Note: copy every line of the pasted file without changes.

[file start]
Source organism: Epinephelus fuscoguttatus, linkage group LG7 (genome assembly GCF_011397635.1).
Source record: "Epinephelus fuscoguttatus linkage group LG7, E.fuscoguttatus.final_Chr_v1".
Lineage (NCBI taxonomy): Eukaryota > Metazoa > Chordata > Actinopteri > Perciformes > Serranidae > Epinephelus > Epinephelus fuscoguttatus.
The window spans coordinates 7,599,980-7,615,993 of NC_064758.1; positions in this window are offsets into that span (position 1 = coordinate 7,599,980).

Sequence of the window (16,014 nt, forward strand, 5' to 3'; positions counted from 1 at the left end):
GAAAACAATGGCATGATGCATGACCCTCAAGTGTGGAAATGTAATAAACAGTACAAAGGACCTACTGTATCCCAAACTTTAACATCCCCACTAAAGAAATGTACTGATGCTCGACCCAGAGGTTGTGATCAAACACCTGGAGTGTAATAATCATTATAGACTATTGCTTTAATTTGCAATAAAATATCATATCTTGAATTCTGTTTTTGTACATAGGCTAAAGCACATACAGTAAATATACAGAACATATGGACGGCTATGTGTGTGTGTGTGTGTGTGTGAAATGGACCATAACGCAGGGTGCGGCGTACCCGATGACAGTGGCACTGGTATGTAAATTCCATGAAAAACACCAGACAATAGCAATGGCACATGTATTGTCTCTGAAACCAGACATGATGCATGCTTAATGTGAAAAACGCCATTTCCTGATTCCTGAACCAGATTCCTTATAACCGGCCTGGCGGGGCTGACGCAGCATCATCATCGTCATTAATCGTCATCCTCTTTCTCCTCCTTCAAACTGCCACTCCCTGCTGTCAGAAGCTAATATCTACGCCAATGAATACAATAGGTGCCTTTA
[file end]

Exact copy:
Source organism: Epinephelus fuscoguttatus, linkage group LG7 (genome assembly GCF_011397635.1).
Source record: "Epinephelus fuscoguttatus linkage group LG7, E.fuscoguttatus.final_Chr_v1".
Lineage (NCBI taxonomy): Eukaryota > Metazoa > Chordata > Actinopteri > Perciformes > Serranidae > Epinephelus > Epinephelus fuscoguttatus.
The window spans coordinates 7,599,980-7,615,993 of NC_064758.1; positions in this window are offsets into that span (position 1 = coordinate 7,599,980).

Sequence of the window (16,014 nt, forward strand, 5' to 3'; positions counted from 1 at the left end):
GAAAACAATGGCATGATGCATGACCCTCAAGTGTGGAAATGTAATAAACAGTACAAAGGACCTACTGTATCCCAAACTTTAACATCCCCACTAAAGAAATGTACTGATGCTCGACCCAGAGGTTGTGATCAAACACCTGGAGTGTAATAATCATTATAGACTATTGCTTTAATTTGCAATAAAATATCATATCTTGAATTCTGTTTTTGTACATAGGCTAAAGCACATACAGTAAATATACAGAACATATGGACGGCTATGTGTGTGTGTGTGTGTGTGTGAAATGGACCATAACGCAGGGTGCGGCGTACCCGATGACAGTGGCACTGGTATGTAAATTCCATGAAAAACACCAGACAATAGCAATGGCACATGTATTGTCTCTGAAACCAGACATGATGCATGCTTAATGTGAAAAACGCCATTTCCTGATTCCTGAACCAGATTCCTTATAACCGGCCTGGCGGGGCTGACGCAGCATCATCATCGTCATTAATCGTCATCCTCTTTCTCCTCCTTCAAACTGCCACTCCCTGCTGTCAGAAGCTAATATCTACGCCAATGAATACAATAGGTGCCTTTA